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NEW BRUNSWICK, NJ—Thursday afternoon at the Rutgers Student Center, Rutgers University President Robert L. Barchi hosted the third of five public town hall meetings on the topic of strategic planning.
Barchi says that it’s the first time Rutgers has set up a strategic planning initiative “in more than 15 years.”
At the meeting, Barchi presented comprehensive data collected through surveys, interviews, and other communication with Rutgers students, faculty, donors, board members, and administration.
President Barchi explained that, upon analyzing the data, there was “congruity in the answers.”
He said the school’s “most important goals” included recognition, infrastructure, funding, and affordability.
“Areas that need improvement include administration, and physical infrastructure,” Barchi said.
Barchi, who became the school’s 20th president in September, had previously said he would “answer any question regarding the strategic planning process.”
More than twenty questions came from the sizable crowd of students and faculty in attendance at the forum, which lasted over two hours.
Barchi described a portion of the facilities master plan, which include plans for the current Seminary on Seminary Place to be moved, to be replaced by a Rutgers “honors college.”
Marios Athansiou, a student studying Planning and Public Policy, asked if the university was planning anything towards urban renewal in New Brunswick, to which Barchi replied: “The university isn’t planning a damn thing. You need to tell us what we should be doing.”
“We do not have preconceived notions of an outcome,” he continued. “So I ask you to send suggestions our way. I’m not being facetious.”
A few questions from employees of the Rutgers Information Technology Department dealt with IT infrastructure.
“Rutgers has 28 email systems,” Barchi asserted. “This is unnecessary.”
Another question came from Karen Thompson, a part-time lecturer for 34 years and member of the Rutgers University Senate.
Thompson explained, “Part-time lecturers are 20% of the Rutgers faculty. They cover about 30% of Rutgers classes, and they receive no employer contribution to healthcare whatsoever.”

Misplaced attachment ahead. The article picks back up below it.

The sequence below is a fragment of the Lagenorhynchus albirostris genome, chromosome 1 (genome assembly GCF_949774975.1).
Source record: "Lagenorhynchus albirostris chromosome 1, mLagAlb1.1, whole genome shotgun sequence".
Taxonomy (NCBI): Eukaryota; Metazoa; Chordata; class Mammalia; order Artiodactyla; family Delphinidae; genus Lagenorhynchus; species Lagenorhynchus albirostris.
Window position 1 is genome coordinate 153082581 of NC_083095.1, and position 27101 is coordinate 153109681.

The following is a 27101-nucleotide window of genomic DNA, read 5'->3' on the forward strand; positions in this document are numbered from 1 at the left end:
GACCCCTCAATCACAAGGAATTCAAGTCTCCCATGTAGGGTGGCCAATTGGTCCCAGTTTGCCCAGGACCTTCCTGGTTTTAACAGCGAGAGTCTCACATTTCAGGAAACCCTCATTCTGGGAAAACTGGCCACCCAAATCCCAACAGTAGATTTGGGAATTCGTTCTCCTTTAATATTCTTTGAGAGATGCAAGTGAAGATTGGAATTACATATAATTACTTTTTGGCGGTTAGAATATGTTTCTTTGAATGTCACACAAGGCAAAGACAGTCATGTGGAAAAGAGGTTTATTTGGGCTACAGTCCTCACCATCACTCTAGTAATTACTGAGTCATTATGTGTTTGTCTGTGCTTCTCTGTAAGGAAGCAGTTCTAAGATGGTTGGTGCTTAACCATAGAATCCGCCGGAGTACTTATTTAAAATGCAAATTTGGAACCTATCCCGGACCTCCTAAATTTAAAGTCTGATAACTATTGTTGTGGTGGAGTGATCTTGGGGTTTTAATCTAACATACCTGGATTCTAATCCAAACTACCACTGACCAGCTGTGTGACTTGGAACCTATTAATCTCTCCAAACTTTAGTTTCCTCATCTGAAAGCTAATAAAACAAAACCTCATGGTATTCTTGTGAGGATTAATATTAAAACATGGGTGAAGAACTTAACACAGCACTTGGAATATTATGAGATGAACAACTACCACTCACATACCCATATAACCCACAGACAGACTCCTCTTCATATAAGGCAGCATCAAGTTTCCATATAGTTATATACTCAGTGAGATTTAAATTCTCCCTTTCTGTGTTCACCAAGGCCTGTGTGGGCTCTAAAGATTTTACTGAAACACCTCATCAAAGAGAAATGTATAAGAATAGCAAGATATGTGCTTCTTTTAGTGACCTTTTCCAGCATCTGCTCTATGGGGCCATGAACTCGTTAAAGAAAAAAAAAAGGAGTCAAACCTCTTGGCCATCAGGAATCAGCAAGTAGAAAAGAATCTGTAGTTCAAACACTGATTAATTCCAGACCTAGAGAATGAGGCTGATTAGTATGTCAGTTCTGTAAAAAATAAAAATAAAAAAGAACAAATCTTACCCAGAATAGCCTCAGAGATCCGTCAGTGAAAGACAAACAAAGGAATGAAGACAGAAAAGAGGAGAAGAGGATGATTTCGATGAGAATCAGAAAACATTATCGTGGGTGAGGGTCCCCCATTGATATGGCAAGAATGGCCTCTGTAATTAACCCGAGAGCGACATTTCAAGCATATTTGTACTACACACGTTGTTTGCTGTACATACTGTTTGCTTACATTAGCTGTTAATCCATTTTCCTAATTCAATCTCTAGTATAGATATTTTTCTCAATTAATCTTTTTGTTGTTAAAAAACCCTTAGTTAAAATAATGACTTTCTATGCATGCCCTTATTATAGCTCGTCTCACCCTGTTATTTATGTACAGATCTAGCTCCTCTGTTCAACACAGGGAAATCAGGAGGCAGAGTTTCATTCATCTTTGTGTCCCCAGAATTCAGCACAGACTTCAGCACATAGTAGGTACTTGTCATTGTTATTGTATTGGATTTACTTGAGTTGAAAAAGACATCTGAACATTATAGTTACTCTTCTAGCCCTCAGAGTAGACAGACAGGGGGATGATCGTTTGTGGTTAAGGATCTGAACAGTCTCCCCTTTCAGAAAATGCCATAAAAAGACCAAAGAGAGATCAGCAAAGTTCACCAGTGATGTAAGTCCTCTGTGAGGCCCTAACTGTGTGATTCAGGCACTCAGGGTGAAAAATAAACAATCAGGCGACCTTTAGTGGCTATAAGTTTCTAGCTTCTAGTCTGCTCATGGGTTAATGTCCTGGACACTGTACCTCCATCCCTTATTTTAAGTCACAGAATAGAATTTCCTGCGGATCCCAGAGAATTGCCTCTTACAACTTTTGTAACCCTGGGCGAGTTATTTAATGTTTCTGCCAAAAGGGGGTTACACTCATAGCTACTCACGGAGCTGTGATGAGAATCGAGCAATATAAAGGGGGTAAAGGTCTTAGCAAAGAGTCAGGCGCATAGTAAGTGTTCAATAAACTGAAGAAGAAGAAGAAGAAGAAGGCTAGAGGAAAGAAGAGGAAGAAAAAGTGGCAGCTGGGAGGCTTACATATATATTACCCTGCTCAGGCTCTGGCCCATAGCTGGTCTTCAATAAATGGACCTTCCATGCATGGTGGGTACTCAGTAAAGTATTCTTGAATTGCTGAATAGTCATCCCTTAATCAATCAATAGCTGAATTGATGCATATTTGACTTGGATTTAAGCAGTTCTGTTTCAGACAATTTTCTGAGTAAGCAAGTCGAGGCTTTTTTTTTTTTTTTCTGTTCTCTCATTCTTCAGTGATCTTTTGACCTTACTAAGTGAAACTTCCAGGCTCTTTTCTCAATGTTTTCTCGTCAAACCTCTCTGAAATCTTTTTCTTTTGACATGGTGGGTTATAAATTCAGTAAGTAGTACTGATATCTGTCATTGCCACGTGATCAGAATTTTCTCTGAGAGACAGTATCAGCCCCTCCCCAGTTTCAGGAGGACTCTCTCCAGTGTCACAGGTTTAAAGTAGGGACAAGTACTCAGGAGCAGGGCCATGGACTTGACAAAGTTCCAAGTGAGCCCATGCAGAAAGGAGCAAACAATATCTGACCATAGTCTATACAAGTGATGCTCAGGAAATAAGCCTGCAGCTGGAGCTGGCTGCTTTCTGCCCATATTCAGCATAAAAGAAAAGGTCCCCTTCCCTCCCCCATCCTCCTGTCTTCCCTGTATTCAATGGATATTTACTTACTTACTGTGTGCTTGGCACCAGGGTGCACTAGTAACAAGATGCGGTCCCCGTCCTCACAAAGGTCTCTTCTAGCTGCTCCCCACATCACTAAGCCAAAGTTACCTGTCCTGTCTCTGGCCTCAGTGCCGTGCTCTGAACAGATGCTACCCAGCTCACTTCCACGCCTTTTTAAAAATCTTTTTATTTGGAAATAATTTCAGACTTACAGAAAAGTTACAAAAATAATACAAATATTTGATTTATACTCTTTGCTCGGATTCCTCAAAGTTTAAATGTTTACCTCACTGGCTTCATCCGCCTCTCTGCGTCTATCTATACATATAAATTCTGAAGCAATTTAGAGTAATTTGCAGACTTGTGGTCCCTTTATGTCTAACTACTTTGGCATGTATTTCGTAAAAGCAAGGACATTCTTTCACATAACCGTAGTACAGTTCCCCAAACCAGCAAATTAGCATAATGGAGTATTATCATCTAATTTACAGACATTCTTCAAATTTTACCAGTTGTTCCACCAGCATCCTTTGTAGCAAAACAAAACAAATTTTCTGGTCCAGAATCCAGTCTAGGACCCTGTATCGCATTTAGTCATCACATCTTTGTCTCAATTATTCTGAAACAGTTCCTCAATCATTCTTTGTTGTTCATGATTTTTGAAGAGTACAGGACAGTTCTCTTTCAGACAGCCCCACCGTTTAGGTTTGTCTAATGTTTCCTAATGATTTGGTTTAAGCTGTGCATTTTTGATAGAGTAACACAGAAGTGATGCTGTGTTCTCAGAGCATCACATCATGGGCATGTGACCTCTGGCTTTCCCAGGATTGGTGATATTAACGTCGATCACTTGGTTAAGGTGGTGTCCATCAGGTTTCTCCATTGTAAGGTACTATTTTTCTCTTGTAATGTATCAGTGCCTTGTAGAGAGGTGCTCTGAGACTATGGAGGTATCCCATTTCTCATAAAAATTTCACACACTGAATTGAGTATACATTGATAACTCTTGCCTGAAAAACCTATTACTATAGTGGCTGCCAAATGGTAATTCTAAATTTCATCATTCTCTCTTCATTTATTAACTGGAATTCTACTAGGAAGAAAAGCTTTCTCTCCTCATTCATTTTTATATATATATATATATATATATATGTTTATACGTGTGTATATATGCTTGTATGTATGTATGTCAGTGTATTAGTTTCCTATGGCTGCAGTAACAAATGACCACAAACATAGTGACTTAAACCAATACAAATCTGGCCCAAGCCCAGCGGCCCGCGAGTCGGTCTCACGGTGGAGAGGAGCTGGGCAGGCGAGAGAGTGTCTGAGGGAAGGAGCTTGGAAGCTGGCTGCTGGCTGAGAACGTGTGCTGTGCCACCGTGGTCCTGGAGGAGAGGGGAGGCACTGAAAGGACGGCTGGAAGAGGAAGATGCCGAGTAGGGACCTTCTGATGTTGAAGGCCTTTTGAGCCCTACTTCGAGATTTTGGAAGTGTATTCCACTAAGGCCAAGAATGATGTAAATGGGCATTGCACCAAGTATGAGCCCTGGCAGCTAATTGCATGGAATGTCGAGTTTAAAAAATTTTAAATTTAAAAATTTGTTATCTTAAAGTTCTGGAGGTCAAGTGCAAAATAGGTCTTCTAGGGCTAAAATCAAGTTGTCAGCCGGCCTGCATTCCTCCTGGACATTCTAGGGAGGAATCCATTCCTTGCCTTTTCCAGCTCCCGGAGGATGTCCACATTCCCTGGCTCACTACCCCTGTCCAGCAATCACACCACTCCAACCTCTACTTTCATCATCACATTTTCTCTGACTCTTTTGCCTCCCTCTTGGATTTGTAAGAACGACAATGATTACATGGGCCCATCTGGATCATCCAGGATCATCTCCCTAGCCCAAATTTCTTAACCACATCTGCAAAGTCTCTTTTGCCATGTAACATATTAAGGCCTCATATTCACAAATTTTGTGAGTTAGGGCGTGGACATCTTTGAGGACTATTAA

“It is ironic that we now have a medical school, and healthcare for individuals and populations is a theme of the strategic planning, but part-time lecturers have no healthcare.”
“That question is important, but it is subtly nuanced. You know that. I know that,” Barchi responded. “If you want to have an hour-long conversation about that at another time, we can.”
He added that because not everyone present at the town hall meeting had read the part-time lecturers’ contract, a simple response would not be appropriate.
Barchi told NewBrunswickToday.com, “These town hall meetings are not the place for those kinds of questions with such political implications.”
President Barchi insisted that he “never suggested that [he would] have an hour-long conversation” with Thompson about benefits for part-time lecturers.
“I have to prioritize meetings,” Barchi elaborated. “Anyone who wishes to talk to someone personally about an issue should set up a meeting by emailing Karen Stubaus.”
Stubaus is Vice President for Academic Affairs, and her university email is [email protected].
The forum concluded with a letter of appreciation that was presented to Barchi by sophomore Frangy Pozo in recognition of the work he has done at the national level for the rights of immigrants and their education.
Pozo said, “It makes the Rutgers Student Union and Rutgers Tuition Equity Coalition very pleased to know that our university president is focused on such pertinent issues of comprehensive immigration reform, ones we care deeply about.”
“We hope that Rutgers continues to be a voice for immigrant rights, and that we may work with President Barachi on these issues directly.”